Palliative Care

Palliative care is an approach that improves the quality of life of patients and their families facing the problem associated with life-threatening illness, through the prevention and relief of suffering by means of early identification and impeccable assessment and treatment of pain and other problems, physical, psychosocial and spiritual. Palliative care:

  • provides relief from pain and other distressing symptoms;
  • affirms life and regards dying as a normal process;
  • intends neither to hasten or postpone death;
  • integrates the psychological and spiritual aspects of patient care;
  • offers a support system to help patients live as actively as possible until death;
  • offers a support system to help the family cope during the patient’s illness and in their own bereavement;
  • uses a team approach to address the needs of patients and their families, including bereavement counselling, if indicated;
  • will enhance quality of life, and may also positively influence the course of illness;
  • is applicable early in the course of illness, in conjunction with other therapies that are intended to prolong life, such as chemotherapy or radiation therapy, and includes those investigations needed to better understand and manage distressing clinical complications.
  • Palliative care for children is the active total care of the child's body, mind and spirit, and also
  • Involves giving support to the family.
  • It begins when illness is diagnosed, and continues regardless of whether or not a child receives treatment directed at the disease.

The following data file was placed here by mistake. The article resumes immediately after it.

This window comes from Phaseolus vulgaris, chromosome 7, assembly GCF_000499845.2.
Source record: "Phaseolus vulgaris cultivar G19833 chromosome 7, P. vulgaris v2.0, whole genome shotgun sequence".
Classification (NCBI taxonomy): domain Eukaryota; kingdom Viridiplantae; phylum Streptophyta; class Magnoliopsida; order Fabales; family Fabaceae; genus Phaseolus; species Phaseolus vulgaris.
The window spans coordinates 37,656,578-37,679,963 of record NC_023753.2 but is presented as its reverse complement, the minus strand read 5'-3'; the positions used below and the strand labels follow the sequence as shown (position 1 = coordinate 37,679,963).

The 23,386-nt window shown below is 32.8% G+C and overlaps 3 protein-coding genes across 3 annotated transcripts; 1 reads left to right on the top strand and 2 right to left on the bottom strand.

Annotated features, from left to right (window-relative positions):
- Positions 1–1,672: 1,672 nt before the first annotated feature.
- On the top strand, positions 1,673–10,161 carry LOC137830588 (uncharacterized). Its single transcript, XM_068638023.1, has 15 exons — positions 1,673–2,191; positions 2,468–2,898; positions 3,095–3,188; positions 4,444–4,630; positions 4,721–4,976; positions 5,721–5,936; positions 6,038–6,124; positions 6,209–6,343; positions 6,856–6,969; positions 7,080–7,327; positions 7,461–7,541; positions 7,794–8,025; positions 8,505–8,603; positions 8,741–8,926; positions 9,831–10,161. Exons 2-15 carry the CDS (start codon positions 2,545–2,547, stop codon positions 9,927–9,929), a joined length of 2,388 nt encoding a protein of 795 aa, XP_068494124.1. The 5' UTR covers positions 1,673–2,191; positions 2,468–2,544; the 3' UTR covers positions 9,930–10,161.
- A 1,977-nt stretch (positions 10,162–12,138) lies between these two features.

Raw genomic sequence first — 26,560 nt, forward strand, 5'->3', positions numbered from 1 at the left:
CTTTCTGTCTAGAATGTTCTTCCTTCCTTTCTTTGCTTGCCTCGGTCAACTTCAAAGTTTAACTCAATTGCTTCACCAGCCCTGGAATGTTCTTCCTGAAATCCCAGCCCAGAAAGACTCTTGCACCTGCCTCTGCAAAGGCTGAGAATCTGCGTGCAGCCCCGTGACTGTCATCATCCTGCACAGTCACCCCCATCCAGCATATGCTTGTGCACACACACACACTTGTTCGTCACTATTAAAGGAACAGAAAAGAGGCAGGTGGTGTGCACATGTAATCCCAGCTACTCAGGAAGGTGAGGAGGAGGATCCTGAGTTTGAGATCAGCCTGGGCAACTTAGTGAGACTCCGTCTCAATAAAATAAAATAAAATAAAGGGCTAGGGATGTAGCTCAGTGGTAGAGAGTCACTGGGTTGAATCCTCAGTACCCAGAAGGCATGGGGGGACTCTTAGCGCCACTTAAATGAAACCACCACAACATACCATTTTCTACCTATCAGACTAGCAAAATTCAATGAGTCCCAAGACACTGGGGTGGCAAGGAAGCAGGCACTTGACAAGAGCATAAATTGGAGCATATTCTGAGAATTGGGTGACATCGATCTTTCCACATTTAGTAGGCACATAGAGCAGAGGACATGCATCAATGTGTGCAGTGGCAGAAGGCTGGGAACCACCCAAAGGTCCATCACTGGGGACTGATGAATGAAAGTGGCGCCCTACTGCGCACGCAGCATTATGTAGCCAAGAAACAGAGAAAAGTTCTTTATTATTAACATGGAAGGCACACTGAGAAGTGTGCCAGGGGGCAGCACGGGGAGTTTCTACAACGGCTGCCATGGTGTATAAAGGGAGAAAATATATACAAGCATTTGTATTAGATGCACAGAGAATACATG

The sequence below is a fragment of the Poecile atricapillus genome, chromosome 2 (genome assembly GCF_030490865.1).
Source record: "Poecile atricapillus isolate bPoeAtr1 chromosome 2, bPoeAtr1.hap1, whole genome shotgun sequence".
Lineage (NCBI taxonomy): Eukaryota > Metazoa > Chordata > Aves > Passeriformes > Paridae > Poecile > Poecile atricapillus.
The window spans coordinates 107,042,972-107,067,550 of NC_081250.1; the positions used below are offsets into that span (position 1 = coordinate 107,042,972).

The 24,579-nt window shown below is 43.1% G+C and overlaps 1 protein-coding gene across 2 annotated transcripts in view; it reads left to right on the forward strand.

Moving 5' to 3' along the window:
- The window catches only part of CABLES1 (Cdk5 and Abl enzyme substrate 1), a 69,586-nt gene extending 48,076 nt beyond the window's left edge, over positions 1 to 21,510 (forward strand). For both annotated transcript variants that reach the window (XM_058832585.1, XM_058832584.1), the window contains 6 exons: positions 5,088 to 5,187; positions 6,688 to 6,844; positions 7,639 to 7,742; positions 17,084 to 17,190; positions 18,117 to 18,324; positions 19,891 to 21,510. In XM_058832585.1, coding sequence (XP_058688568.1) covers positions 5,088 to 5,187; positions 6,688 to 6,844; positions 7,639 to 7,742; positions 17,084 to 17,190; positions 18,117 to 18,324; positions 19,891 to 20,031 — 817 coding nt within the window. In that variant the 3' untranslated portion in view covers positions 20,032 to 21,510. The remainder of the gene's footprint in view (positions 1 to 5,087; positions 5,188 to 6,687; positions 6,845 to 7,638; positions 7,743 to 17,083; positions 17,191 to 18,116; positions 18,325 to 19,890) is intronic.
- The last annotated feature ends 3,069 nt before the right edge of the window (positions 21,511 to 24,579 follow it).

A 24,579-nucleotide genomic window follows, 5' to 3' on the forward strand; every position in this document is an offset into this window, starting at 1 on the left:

• Health providers must evaluate and alleviate a child's physical, psychological, and social distress.
  • Effective palliative care requires a broad multidisciplinary approach that includes the family and makes use of available community resources; it can be successfully implemented even if resources are limited.
  • It can be provided in tertiary care facilities, in community health centers and even in children's homes.

What is palliative care and what is the difference between this and Hospice? 

Caregiver Action Network

Education, support, respite care and advocacy for caregivers. Toll free information line provides referrals to caregiver support groups and a caregiver resource guide. 

Caregiver Survival Resources

Provides education, support and guidance for family and professional caregivers. They produce Today’s Caregiver magazine, the first national magazine dedicated to caregivers, the "Fearless Caregiver Conferences", and a website, which includes topic-specific newsletters, online discussion lists, back issue articles of the magazine, chat rooms and an online store.

Compassionate Friends

Provides hope, comfort, and support to families experiencing the death of a child, sibling, or grandchild and helps others better assist the grieving family. Offers brochures, sibling chats, cyber friends, and pen pals to people suffering the loss of a child. 

Cure Search

Website provides information and resources to help with end of life grief. Resources about end of life, recent death, and months or years after death.

National Hospice and Palliative Care Organization

NHPCO is committed to improving access to hospice and palliative care for children and their families—both nationally and internationally. Brochures for family and more.

National Institute of Nursing Research

A fact sheet, a resource card to help families find support, and a series of family stories. The materials are available in English and Spanish. NINR is part of the National Institutes of Health.

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